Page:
Faith Leaders, IUPUI To Provide Anonymous Lead Testing Kits Statewide
A group of Indiana faith leaders has teamed up with IUPUI to provide free, anonymous lead testing kits in Indianapolis, Muncie and, eventually, statewide. The program aims to break down barriers for Black, Brown and other communities of color, and lower-income communities who are more likely to be exposed to lead at home.
Lead can affect kids’ ability to learn, cause behavioral issues and poor kidney function.
Ivan Douglas Hicks is the pastor of First Baptist Church in north Indianapolis and part of the Indianapolis Ministerium — a group of faith leaders that advocates for causes affecting widows and children. He said Indianapolis’s high lead levels have rivaled Flint, Michigan, and several kids in the city have been misdiagnosed with other issues.
“They're given Prozac and Ritalin as opposed to really discovering that lead poisoning presents in the same way," Hicks said.
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But some parents are hesitant to get their child’s blood or their home tested for lead. Hicks said that’s because government agencies may look at other health and safety hazards while they’re in your home — and people who can’t afford to fix them quickly could face fines or worse.
“How far more vulnerable do you feel when it’s your children and the opportunity for the government to take away your child because you're trying to help your child?” Hicks said.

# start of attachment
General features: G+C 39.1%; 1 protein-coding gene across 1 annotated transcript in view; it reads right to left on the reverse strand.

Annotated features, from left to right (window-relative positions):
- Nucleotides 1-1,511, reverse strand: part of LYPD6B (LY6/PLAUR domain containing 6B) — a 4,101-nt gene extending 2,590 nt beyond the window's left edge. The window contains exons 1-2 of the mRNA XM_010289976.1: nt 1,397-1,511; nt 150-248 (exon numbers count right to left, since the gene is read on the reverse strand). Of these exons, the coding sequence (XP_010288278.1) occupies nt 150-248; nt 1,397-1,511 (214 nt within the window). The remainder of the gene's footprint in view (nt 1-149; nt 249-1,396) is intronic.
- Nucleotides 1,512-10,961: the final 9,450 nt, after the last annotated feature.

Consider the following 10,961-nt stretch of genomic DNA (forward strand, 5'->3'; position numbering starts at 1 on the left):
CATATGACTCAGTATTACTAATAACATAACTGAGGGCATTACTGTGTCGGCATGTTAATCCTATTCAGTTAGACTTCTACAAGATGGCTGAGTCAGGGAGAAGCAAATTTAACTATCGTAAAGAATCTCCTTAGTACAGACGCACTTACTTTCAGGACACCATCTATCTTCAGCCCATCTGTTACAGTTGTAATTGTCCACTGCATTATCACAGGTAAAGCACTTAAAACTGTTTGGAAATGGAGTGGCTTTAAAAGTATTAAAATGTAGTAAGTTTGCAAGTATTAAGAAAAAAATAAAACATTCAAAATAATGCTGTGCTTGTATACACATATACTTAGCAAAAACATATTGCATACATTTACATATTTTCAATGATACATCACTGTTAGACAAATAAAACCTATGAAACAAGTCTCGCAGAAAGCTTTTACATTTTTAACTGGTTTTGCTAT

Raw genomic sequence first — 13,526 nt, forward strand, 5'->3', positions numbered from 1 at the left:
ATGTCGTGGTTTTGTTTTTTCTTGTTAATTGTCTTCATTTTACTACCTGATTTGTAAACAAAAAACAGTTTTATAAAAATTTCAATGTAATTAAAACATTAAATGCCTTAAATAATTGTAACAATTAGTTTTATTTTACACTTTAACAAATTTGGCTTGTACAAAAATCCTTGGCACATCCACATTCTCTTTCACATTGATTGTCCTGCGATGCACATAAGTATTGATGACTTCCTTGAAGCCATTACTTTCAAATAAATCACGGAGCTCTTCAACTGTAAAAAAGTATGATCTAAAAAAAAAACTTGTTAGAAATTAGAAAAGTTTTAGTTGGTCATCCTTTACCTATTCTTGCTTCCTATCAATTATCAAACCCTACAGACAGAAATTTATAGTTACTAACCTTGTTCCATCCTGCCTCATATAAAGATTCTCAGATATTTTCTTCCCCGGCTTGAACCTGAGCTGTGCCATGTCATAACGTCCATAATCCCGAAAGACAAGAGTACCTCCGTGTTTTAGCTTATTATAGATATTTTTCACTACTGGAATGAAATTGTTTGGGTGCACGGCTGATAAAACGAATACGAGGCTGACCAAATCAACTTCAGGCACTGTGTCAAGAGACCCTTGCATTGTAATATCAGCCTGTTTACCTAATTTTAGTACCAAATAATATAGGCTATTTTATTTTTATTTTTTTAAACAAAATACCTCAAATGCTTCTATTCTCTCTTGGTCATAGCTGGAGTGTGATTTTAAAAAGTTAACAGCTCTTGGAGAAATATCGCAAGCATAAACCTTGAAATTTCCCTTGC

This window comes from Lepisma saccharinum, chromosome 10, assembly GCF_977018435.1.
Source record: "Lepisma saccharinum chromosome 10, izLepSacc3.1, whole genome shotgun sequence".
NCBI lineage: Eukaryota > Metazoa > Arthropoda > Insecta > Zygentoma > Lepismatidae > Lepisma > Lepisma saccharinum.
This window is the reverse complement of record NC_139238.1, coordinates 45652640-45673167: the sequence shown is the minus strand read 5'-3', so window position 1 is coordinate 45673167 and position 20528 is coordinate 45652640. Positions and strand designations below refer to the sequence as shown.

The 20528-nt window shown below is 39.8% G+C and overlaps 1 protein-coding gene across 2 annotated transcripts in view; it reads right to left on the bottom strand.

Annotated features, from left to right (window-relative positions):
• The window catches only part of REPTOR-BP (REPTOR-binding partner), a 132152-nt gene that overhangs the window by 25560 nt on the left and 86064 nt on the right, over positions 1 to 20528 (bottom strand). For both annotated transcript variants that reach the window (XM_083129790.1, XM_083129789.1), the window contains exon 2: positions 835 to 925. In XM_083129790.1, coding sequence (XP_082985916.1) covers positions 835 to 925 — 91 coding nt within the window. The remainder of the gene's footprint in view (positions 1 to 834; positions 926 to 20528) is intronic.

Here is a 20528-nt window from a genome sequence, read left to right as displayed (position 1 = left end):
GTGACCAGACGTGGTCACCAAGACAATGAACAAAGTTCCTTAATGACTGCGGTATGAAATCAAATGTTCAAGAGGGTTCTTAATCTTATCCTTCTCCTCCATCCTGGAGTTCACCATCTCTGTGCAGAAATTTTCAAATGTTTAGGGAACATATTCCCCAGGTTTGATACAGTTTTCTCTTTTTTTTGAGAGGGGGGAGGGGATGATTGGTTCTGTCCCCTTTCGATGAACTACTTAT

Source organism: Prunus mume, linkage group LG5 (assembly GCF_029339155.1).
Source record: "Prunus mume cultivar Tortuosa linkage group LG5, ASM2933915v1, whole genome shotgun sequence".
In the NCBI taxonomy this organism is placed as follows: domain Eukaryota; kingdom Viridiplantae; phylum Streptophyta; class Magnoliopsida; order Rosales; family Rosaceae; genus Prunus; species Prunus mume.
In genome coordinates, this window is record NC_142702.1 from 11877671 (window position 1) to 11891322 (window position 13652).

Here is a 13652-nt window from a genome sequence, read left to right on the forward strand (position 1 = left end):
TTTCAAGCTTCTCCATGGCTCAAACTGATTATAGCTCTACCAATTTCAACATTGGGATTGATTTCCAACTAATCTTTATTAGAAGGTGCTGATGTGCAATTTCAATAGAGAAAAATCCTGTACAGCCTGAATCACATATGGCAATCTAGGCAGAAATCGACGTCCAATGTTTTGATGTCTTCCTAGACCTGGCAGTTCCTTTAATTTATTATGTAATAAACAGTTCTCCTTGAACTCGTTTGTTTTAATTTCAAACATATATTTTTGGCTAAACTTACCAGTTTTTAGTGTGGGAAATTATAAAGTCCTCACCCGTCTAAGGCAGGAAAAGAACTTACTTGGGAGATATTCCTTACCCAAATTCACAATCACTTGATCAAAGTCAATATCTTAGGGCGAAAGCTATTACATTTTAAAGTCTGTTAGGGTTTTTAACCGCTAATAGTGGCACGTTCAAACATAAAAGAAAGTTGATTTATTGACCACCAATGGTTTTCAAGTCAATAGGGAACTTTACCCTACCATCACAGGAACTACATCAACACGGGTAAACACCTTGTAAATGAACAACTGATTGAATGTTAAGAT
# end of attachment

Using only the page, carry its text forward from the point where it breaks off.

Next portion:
The home lead testing kits can help parents get the information they need without the fear of government repercussions. The kits sample for lead in dust in the home as well as water and soil.
Hicks said the Faith/Lead Initiative aims to provide knowledge and relief to families, but also to make sure money the state of Indiana sets aside for lead abatement goes to the people who need help the most.
So far, 400 lead testing kits have been given to families in Indianapolis and Muncie. The kits will be available statewide this summer.
To get a lead testing kit, email email@example.com or call (317)-250-0855.
Indiana Environmental reporting is supported by the Environmental Resilience Institute, an Indiana University Grand Challenge project developing Indiana-specific projections and informed responses to problems of environmental change.